People who consume high amounts of highly processed foods report significantly more adverse mental health symptoms, according to new research published in Public Health Nutrition.
Highly processed foods are mostly made up of manufactured ingredients that have been extracted from food and usually contain flavorings, colorings and other additives. Highly processed foods are often high in sugar, fat and salt and often lack important nutrients such as fiber and vitamins. A number of studies have found that highly processed foods can have negative consequences for physical health, but less is known about the relationship between these nutrients and mental health outcomes.
“I’m a chronic disease epidemiologist, and as such I’m interested in a variety of different hypothetical diseases that cause exposures and various health outcomes,” explained study author Eric Hecht, a physician and assistant professor at Florida Atlantic University and the University of Miami. . “Highly processed foods are of enormous interest in a variety of health outcomes, including obesity and inflammatory diseases.”
“Other studies have also investigated the relationship between diet and mental health, but few have examined the relationship between UPF consumption and mental health. Anecdotally, I have often wondered about the link between junk food and subsequent behavioral problems in children and symptoms of anxiety and depression in adults. All of these ideas kind of led to this study.”
For their study, researchers looked at mild depression, the number of mentally unhealthy days, and the number of anxious days in 10,359 adults aged 18 and older from the US National Health and Nutrition Examination Survey, a series of nationally representative surveys that include interviews and physical examinations. Importantly, surveys collect information about eating behaviors and mental health.
Hecht and colleagues found evidence that eating highly processed foods was associated with worse mental health outcomes. People who ate the most highly processed foods tended to have increased symptoms of mild depression along with more “mentally unhealthy days” and “stressful days” in the past month compared to those who ate the least.
“We found a dose-response relationship between UPF consumption and mental health symptoms,” Hecht told PsyPost. “Others have found a link between eating whole foods and improving mental health symptoms. The average American consumes 60% of their calories in the form of UPF. For many other health reasons, this is a bad idea. And now it appears that UPF consumption may be linked to worse mental health. I think in general the average person should look at how much packaged food they eat and make an effort to make the majority of their calorie intake real, unprocessed food.”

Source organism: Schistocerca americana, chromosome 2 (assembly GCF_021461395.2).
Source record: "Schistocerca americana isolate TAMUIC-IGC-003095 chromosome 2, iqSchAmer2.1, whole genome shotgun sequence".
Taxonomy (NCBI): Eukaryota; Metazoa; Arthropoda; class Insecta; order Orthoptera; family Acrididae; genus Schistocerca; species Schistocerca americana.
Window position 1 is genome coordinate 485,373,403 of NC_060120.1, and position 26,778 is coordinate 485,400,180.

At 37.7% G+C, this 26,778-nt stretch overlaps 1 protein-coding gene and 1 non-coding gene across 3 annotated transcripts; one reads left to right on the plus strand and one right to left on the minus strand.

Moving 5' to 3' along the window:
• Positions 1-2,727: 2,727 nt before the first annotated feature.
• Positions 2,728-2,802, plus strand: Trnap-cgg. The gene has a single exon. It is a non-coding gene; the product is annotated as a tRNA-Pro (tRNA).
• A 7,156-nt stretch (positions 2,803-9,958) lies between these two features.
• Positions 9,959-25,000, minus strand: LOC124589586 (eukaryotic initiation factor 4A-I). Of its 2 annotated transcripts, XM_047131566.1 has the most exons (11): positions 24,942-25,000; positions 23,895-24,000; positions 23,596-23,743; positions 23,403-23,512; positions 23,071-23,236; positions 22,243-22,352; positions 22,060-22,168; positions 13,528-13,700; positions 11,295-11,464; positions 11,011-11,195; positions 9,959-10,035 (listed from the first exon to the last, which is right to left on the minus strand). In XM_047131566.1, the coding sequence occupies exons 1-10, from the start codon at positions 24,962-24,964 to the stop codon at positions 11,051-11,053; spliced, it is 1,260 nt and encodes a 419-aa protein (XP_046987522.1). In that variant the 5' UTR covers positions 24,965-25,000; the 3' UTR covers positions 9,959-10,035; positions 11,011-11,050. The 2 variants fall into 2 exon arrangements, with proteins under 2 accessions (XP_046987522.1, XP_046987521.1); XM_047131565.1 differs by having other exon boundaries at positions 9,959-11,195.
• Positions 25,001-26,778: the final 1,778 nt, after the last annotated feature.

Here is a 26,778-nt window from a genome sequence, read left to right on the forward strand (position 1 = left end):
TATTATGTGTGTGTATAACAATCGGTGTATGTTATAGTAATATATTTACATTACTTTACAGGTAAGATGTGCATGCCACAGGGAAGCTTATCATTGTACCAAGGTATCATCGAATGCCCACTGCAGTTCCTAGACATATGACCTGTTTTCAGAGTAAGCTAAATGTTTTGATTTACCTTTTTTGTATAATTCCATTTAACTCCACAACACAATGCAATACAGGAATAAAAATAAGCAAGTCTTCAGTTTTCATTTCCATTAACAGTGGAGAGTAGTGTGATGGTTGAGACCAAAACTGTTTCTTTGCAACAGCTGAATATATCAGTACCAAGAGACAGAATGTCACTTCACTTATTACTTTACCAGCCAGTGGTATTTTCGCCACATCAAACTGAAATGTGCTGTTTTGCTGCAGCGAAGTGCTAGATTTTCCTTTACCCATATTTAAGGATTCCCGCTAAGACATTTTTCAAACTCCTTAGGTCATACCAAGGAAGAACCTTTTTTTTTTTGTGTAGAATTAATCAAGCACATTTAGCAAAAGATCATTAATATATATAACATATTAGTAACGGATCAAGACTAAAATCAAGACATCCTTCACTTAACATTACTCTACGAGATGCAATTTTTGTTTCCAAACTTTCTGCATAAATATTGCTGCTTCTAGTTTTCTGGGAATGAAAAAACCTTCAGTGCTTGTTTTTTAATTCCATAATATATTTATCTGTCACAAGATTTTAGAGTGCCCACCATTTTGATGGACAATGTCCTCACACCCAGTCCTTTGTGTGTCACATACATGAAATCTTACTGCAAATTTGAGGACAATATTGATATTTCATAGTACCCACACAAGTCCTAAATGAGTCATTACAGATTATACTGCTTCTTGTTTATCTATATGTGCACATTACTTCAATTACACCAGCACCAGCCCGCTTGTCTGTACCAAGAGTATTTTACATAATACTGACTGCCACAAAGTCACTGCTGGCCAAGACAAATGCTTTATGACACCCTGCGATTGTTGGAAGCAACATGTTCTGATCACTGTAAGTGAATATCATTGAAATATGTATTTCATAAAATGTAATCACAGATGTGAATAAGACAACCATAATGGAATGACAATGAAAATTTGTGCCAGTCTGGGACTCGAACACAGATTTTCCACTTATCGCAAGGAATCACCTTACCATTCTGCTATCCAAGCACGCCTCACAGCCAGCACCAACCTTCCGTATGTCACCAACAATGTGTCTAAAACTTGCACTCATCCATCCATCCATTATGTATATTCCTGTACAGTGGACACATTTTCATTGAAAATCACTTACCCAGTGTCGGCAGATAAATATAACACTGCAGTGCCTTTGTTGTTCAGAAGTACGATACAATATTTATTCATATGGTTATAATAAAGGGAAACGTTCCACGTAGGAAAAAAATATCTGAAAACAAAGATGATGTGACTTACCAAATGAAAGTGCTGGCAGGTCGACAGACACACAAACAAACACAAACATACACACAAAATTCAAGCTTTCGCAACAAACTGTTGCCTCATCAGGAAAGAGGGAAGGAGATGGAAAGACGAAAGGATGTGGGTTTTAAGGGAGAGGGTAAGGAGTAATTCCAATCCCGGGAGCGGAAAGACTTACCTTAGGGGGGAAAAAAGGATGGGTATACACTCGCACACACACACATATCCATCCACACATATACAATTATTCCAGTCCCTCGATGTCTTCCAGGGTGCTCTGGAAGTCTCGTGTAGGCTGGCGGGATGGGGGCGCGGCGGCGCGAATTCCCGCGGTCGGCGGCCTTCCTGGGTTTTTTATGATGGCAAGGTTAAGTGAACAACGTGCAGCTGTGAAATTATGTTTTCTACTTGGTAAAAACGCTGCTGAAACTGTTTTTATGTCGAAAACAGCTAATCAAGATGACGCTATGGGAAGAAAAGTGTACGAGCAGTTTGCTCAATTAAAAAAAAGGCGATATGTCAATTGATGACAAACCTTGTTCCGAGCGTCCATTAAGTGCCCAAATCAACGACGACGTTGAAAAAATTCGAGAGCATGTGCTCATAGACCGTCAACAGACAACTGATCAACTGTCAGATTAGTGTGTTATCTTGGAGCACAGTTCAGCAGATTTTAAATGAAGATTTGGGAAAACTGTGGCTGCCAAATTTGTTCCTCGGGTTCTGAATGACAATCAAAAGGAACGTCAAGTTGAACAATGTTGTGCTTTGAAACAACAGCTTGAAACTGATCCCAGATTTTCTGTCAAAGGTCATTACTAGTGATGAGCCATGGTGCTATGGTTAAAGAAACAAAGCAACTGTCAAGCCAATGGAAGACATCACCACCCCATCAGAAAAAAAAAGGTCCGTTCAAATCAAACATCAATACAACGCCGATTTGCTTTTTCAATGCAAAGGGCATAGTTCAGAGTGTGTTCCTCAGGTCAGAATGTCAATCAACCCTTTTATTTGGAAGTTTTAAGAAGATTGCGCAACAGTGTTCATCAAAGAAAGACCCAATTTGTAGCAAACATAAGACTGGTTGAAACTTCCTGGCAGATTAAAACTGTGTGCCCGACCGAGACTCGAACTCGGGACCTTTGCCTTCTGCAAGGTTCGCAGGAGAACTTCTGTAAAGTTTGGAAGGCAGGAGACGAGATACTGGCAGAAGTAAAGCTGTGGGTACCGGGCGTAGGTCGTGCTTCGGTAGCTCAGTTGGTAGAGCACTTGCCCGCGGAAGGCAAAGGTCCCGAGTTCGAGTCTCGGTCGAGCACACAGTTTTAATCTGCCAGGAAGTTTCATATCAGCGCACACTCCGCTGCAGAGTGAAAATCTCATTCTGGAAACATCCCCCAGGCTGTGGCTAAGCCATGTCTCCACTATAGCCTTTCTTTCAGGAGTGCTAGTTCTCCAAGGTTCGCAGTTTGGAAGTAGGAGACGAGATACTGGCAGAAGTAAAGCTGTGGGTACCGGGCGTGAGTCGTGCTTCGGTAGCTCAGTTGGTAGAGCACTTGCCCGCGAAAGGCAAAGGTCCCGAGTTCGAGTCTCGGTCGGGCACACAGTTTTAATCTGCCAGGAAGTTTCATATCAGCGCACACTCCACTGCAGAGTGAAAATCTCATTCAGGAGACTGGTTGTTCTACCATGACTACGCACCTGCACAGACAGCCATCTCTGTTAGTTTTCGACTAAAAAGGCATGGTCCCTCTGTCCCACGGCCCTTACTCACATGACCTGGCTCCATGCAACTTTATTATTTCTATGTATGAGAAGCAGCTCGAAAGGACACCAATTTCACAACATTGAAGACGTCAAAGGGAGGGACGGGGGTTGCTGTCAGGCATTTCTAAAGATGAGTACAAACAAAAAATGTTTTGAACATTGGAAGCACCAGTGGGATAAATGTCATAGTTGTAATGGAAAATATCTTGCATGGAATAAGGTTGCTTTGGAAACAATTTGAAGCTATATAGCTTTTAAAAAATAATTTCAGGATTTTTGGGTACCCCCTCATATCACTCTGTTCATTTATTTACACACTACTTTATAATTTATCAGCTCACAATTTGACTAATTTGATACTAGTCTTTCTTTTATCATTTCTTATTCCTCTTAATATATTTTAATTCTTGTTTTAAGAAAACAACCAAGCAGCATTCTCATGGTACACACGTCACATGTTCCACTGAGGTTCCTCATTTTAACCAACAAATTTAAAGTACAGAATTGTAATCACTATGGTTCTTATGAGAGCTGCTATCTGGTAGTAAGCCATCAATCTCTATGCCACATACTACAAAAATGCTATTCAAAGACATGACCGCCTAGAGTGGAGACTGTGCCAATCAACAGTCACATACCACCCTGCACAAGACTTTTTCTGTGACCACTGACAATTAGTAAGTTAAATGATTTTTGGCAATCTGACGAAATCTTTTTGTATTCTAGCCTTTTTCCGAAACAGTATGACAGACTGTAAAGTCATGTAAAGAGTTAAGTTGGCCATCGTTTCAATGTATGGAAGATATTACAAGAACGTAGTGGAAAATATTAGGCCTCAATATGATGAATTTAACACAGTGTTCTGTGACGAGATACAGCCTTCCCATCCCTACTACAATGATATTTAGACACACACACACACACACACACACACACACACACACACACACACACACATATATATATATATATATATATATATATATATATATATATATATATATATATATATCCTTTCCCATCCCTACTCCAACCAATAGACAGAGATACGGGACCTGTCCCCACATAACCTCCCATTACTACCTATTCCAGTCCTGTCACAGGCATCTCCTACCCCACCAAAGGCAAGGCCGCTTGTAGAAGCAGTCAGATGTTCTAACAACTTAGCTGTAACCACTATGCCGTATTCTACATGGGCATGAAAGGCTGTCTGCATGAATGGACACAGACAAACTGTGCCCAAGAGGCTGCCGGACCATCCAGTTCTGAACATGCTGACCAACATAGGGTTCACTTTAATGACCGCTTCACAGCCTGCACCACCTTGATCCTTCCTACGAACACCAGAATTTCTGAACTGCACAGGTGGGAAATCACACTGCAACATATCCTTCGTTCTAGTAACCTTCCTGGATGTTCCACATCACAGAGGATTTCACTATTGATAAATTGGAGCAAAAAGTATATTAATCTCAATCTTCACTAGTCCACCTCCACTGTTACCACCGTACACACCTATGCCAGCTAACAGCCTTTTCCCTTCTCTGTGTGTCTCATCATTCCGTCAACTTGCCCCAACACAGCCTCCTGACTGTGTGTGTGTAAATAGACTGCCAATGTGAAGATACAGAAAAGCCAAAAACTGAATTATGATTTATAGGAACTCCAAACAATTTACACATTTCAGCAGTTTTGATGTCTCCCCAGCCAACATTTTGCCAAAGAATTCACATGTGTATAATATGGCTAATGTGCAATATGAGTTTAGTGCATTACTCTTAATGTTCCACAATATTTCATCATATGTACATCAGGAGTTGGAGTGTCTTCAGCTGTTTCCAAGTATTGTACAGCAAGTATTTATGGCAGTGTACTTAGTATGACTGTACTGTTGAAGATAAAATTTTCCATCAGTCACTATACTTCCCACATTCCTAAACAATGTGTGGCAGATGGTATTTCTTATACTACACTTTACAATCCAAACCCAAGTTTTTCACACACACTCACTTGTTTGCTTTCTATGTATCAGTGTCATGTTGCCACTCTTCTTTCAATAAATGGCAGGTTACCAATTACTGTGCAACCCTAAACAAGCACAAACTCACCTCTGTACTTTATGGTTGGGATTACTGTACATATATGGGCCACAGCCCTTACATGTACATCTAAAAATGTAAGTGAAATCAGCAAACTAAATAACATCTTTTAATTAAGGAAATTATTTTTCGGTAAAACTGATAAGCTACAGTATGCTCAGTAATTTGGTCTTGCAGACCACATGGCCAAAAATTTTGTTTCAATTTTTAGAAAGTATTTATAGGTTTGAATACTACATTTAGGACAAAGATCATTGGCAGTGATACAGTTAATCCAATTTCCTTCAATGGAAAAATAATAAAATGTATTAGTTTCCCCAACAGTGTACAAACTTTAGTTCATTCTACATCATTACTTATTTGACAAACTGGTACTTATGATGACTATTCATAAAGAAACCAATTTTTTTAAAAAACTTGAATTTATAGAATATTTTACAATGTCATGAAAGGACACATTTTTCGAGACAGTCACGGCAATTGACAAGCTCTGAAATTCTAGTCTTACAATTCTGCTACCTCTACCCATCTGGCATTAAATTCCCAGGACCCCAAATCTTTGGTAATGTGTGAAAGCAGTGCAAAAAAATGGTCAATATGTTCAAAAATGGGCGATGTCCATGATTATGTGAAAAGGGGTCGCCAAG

A significant number of people who reported that highly processed foods accounted for less than 19% of their daily caloric intake had zero mentally unhealthy days and zero stressful days. “I was struck by the fact that people who consume a diet with less UPF generally describe their last 30 days as free of mental health symptoms,” Hecht said.
The researchers controlled for potentially confounding variables such as age, BMI, race/ethnicity, poverty status, smoking status, and physical activity level. But the study, like all research, comes with some caveats.
“Our study was cross-sectional, so we can’t be sure which came first, the UPF or the symptoms,” Hecht explained. “Reverse causality, meaning that mental health symptoms may increase UPF consumption is a real possibility. However, they are countered by longitudinal studies that have found a temporal relationship between junk food consumption and mental health symptoms. In addition, experimental studies have found that reducing junk food intake improves mental health symptoms compared to people who continue their poor diet.”
“The relationship between UPF consumption and obesity and the relationship between UPF consumption and inflammation also suggest pathways to mental health symptoms, as both excess weight gain and inflammation can lead to mental health symptoms as found in other studies,” the researcher added.
The study, “A Cross-Sectional Examination of Highly Processed Food Consumption and Adverse Mental Health Symptoms,” was authored by Eric M Hecht, Anna Rabil, Euridice Martinez Steele, Gary A. Abrams, Deanna Ware, David C. Landy, and Charles H. Hennekens .